Adelaide agtech betaworks Availer has appointed former Kohlberg Kravis Roberts (KKR) managing director Tony Schultz as its first chairman.
Schultz, who has also worked with the likes of Westpac, Halliburton, and Duke Energy, will work with cofounders Andrew Grant and Remo Carbone to develop and commercialise technology for the food, wine, and agriculture industries.
The appointment comes more than a year after Schultz first began working with Availer through a link up with the University of Adelaide’s Center for Nanoscale Biophotonics (CNBP).
“Having now spent over 12 months getting to know the team and understanding the business I felt there was a big opportunity in agri-food globally that Availer was looking to address with their unique laser spectral analysis and software technology,” he said.
“The growth of agtech both in Australia and overseas has skyrocketed, and Australian industry has a golden opportunity to make its mark on several multi-billion dollar markets.”
Given his background, Schultz said he hopes to bring an investor’s perspective to the business as it looks to raise capital and focus on commercialisation.
Beyond that, he added, “I really just want to support the growth of what is already an amazing team with an exciting opportunity.”
The opportunity, according to cofounder Grant, is significant; the ultimate goal for Availer, he said, is to contribute to providing a safe, nutritional, and affordable global food system. How?
“Availer’s mission is bringing real-time continuous information into the global food system to improve quality and transparency,” he explained.
“We provide solutions between farmgate and retailer, and focus on global, known pain points. Our goal is to find spots where the customer will help fund and develop the solution, because once developed it will add real value to their business.”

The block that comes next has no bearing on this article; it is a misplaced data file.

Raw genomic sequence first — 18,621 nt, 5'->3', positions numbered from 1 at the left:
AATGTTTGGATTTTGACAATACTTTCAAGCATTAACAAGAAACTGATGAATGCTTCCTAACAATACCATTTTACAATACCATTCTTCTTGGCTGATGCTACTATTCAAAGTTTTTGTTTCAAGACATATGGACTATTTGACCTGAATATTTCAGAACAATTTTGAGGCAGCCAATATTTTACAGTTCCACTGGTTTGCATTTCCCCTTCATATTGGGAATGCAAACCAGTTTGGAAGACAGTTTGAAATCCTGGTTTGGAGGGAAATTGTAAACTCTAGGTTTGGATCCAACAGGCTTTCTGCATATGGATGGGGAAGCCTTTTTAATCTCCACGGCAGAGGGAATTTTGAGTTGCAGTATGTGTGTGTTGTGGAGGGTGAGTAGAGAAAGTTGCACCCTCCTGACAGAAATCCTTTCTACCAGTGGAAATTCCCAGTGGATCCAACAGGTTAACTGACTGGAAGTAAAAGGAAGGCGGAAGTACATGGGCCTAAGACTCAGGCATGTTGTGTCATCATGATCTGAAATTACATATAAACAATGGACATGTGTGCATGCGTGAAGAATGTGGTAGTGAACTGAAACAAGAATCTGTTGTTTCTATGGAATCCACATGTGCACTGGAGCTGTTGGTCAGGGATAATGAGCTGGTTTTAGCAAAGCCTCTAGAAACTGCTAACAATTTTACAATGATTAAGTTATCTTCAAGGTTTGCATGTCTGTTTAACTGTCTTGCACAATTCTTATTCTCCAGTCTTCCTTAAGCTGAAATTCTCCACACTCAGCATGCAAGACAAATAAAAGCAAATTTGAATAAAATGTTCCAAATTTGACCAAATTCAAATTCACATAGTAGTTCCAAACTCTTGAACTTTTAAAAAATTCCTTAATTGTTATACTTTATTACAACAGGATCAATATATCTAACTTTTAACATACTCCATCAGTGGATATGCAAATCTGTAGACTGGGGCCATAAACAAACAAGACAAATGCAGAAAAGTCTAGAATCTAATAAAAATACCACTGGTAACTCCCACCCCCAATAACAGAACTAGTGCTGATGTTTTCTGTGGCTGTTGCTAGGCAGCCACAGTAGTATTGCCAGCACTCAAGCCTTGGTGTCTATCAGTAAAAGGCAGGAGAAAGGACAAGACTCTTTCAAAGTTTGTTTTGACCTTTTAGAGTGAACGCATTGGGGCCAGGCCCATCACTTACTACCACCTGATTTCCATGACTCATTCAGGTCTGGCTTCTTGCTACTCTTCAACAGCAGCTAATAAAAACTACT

Among the spin-outs Availer has developed so far are the blockchain-focused T-Provenance and MEQ Probe, which has created a solution to measure the eating quality of meat.
With its technology using nanoscale biophotonics to measure the marbling and tenderness of meat, MEQ Probe last October received $500,000 in funding from industry partners including Meat & Livestock Australia and meat processor Teys Australia to run two trials in southern Australia.
T-Provenance also last year raised funding to run a trial of its technology; it has been working with mango producers Growcom and Manbullo Limited to look at the applications of its technology to ensure food safety, quality, traceability, and authenticity throughout the supply chain.
With Schultz on board, Grant said Availer is excited to see the impact that his knowledge will have on the team’s ability to further develop its technology.
“His expertise and international experience will be a huge asset to helping Availer take Australian agtech innovation to global markets,” he said.
Image: Remo Carbone, Tony Schultz, Andrew Grant. Source: Supplied.